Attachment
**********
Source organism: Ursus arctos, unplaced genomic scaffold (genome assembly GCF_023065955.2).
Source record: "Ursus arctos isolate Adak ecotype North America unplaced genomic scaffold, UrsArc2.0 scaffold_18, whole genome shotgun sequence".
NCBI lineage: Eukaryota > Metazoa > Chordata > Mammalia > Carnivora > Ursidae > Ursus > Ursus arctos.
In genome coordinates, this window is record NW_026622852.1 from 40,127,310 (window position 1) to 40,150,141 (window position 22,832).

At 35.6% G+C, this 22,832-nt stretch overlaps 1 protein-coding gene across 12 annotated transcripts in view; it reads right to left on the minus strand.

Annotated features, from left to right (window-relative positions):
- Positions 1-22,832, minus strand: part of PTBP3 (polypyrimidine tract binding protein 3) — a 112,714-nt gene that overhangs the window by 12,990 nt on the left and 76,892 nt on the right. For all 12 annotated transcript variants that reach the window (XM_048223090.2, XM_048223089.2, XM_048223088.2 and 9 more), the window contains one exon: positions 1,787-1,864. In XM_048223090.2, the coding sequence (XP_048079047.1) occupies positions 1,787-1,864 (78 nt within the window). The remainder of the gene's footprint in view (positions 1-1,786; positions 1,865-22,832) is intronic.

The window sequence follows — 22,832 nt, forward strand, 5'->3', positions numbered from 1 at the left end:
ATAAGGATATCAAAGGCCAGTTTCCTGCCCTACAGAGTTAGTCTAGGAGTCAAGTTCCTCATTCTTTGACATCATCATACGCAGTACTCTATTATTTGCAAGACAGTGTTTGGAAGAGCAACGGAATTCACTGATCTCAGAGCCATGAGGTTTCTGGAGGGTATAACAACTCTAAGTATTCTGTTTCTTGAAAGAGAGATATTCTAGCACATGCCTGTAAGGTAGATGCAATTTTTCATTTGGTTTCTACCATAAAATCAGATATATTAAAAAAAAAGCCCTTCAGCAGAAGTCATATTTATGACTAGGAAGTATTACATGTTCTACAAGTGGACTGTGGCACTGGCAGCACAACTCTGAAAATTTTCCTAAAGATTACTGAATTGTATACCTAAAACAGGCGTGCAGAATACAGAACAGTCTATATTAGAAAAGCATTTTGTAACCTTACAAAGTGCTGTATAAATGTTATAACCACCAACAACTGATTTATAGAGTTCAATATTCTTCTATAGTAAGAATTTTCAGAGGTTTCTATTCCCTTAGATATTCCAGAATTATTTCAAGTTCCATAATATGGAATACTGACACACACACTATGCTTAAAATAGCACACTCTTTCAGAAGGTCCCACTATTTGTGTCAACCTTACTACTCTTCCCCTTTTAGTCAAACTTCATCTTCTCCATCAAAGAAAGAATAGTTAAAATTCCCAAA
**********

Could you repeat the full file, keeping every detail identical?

Source organism: Ursus arctos, unplaced genomic scaffold (genome assembly GCF_023065955.2).
Source record: "Ursus arctos isolate Adak ecotype North America unplaced genomic scaffold, UrsArc2.0 scaffold_18, whole genome shotgun sequence".
NCBI lineage: Eukaryota > Metazoa > Chordata > Mammalia > Carnivora > Ursidae > Ursus > Ursus arctos.
In genome coordinates, this window is record NW_026622852.1 from 40,127,310 (window position 1) to 40,150,141 (window position 22,832).

At 35.6% G+C, this 22,832-nt stretch overlaps 1 protein-coding gene across 12 annotated transcripts in view; it reads right to left on the minus strand.

Annotated features, from left to right (window-relative positions):
- Positions 1-22,832, minus strand: part of PTBP3 (polypyrimidine tract binding protein 3) — a 112,714-nt gene that overhangs the window by 12,990 nt on the left and 76,892 nt on the right. For all 12 annotated transcript variants that reach the window (XM_048223090.2, XM_048223089.2, XM_048223088.2 and 9 more), the window contains one exon: positions 1,787-1,864. In XM_048223090.2, the coding sequence (XP_048079047.1) occupies positions 1,787-1,864 (78 nt within the window). The remainder of the gene's footprint in view (positions 1-1,786; positions 1,865-22,832) is intronic.

The window sequence follows — 22,832 nt, forward strand, 5'->3', positions numbered from 1 at the left end:
ATAAGGATATCAAAGGCCAGTTTCCTGCCCTACAGAGTTAGTCTAGGAGTCAAGTTCCTCATTCTTTGACATCATCATACGCAGTACTCTATTATTTGCAAGACAGTGTTTGGAAGAGCAACGGAATTCACTGATCTCAGAGCCATGAGGTTTCTGGAGGGTATAACAACTCTAAGTATTCTGTTTCTTGAAAGAGAGATATTCTAGCACATGCCTGTAAGGTAGATGCAATTTTTCATTTGGTTTCTACCATAAAATCAGATATATTAAAAAAAAAGCCCTTCAGCAGAAGTCATATTTATGACTAGGAAGTATTACATGTTCTACAAGTGGACTGTGGCACTGGCAGCACAACTCTGAAAATTTTCCTAAAGATTACTGAATTGTATACCTAAAACAGGCGTGCAGAATACAGAACAGTCTATATTAGAAAAGCATTTTGTAACCTTACAAAGTGCTGTATAAATGTTATAACCACCAACAACTGATTTATAGAGTTCAATATTCTTCTATAGTAAGAATTTTCAGAGGTTTCTATTCCCTTAGATATTCCAGAATTATTTCAAGTTCCATAATATGGAATACTGACACACACACTATGCTTAAAATAGCACACTCTTTCAGAAGGTCCCACTATTTGTGTCAACCTTACTACTCTTCCCCTTTTAGTCAAACTTCATCTTCTCCATCAAAGAAAGAATAGTTAAAATTCCCAAA